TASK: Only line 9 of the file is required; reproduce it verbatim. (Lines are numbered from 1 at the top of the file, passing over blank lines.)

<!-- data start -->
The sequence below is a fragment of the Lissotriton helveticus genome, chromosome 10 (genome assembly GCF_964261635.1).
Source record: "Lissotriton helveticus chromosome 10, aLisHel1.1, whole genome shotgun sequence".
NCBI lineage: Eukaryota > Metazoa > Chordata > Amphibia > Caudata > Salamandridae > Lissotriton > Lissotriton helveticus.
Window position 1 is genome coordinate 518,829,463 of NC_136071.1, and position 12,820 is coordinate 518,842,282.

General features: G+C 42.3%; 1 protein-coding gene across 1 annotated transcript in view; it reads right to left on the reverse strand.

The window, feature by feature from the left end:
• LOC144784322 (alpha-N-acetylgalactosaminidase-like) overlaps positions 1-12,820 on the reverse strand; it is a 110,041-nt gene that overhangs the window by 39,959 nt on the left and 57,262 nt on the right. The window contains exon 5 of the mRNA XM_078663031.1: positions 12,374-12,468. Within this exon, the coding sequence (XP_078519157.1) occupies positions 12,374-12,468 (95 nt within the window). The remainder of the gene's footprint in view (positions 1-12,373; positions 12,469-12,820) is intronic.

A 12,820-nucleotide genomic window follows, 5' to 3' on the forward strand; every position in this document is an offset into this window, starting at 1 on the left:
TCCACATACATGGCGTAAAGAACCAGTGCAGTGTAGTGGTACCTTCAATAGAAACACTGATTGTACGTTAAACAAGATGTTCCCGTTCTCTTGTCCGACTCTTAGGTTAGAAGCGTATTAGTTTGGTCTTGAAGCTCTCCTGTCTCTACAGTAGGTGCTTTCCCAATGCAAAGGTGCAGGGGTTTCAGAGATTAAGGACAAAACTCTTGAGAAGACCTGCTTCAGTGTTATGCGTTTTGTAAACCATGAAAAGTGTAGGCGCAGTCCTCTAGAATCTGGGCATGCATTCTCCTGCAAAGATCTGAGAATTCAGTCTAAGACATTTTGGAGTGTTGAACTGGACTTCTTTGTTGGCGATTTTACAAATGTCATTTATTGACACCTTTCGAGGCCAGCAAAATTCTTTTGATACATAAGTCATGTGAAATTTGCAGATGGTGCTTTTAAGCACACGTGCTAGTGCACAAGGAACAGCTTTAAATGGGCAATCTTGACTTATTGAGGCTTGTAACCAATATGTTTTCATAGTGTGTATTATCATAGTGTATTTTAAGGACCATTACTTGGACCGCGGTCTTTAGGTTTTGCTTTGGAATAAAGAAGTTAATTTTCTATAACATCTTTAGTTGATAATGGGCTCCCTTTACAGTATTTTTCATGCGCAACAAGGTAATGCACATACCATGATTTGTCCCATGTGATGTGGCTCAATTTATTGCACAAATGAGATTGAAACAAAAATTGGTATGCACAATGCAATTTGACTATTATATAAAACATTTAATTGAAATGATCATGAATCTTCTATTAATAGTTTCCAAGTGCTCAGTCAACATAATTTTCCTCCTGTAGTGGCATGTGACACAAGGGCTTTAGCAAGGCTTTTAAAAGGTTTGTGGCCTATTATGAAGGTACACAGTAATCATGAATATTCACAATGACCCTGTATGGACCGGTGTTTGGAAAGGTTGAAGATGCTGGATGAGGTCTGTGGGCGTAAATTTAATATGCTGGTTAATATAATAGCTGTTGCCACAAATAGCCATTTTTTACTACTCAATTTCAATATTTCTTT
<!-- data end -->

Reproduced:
TCCACATACATGGCGTAAAGAACCAGTGCAGTGTAGTGGTACCTTCAATAGAAACACTGATTGTACGTTAAACAAGATGTTCCCGTTCTCTTGTCCGACTCTTAGGTTAGAAGCGTATTAGTTTGGTCTTGAAGCTCTCCTGTCTCTACAGTAGGTGCTTTCCCAATGCAAAGGTGCAGGGGTTTCAGAGATTAAGGACAAAACTCTTGAGAAGACCTGCTTCAGTGTTATGCGTTTTGTAAACCATGAAAAGTGTAGGCGCAGTCCTCTAGAATCTGGGCATGCATTCTCCTGCAAAGATCTGAGAATTCAGTCTAAGACATTTTGGAGTGTTGAACTGGACTTCTTTGTTGGCGATTTTACAAATGTCATTTATTGACACCTTTCGAGGCCAGCAAAATTCTTTTGATACATAAGTCATGTGAAATTTGCAGATGGTGCTTTTAAGCACACGTGCTAGTGCACAAGGAACAGCTTTAAATGGGCAATCTTGACTTATTGAGGCTTGTAACCAATATGTTTTCATAGTGTGTATTATCATAGTGTATTTTAAGGACCATTACTTGGACCGCGGTCTTTAGGTTTTGCTTTGGAATAAAGAAGTTAATTTTCTATAACATCTTTAGTTGATAATGGGCTCCCTTTACAGTATTTTTCATGCGCAACAAGGTAATGCACATACCATGATTTGTCCCATGTGATGTGGCTCAATTTATTGCACAAATGAGATTGAAACAAAAATTGGTATGCACAATGCAATTTGACTATTATATAAAACATTTAATTGAAATGATCATGAATCTTCTATTAATAGTTTCCAAGTGCTCAGTCAACATAATTTTCCTCCTGTAGTGGCATGTGACACAAGGGCTTTAGCAAGGCTTTTAAAAGGTTTGTGGCCTATTATGAAGGTACACAGTAATCATGAATATTCACAATGACCCTGTATGGACCGGTGTTTGGAAAGGTTGAAGATGCTGGATGAGGTCTGTGGGCGTAAATTTAATATGCTGGTTAATATAATAGCTGTTGCCACAAATAGCCATTTTTTACTACTCAATTTCAATATTTCTTT